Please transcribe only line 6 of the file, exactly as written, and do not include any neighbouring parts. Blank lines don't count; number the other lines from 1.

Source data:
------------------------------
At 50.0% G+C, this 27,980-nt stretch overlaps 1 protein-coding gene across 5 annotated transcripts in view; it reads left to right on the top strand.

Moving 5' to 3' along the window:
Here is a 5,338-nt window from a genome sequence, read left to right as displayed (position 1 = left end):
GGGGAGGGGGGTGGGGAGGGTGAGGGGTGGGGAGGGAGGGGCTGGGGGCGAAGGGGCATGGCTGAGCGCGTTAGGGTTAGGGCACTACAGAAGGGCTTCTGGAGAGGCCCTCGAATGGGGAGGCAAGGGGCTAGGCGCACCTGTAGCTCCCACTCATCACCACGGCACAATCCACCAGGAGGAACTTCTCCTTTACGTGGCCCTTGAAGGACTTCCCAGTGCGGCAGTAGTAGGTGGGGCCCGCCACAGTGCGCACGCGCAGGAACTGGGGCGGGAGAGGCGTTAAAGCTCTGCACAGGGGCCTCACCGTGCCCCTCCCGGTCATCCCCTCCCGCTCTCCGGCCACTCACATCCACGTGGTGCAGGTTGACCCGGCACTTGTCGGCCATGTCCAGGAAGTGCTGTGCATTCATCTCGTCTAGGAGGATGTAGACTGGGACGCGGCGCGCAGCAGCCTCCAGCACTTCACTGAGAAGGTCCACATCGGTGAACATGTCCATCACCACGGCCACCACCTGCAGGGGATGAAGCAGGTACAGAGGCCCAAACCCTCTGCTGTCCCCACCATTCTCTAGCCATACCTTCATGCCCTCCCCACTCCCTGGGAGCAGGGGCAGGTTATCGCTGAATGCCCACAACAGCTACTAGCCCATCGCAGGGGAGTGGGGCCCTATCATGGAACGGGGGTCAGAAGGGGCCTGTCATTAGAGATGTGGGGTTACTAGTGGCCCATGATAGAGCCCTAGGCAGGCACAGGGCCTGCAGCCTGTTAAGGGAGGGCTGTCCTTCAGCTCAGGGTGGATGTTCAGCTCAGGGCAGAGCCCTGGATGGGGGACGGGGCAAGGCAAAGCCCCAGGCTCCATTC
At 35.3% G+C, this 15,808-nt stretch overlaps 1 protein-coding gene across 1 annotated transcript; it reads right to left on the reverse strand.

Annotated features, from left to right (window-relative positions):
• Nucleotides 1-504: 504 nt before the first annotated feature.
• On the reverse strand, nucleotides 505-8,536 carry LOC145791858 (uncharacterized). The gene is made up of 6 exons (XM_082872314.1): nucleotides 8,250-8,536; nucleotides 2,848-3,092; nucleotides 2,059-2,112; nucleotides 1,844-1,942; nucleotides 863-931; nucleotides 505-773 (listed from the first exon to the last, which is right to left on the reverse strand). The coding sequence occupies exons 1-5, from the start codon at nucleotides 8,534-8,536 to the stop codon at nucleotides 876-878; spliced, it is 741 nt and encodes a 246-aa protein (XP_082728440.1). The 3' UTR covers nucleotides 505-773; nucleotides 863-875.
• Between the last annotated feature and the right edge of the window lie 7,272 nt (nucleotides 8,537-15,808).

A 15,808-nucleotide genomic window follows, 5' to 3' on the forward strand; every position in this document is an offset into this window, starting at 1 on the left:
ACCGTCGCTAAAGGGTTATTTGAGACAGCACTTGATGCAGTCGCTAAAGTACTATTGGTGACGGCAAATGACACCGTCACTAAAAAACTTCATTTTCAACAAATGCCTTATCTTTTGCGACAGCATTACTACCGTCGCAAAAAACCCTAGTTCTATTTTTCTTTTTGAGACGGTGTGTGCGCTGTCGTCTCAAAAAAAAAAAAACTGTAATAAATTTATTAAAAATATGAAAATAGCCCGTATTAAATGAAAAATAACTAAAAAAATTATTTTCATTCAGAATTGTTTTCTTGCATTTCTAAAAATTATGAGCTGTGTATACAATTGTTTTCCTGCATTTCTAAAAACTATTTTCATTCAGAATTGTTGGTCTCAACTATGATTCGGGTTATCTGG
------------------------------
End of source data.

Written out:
Annotated features, from left to right (window-relative positions):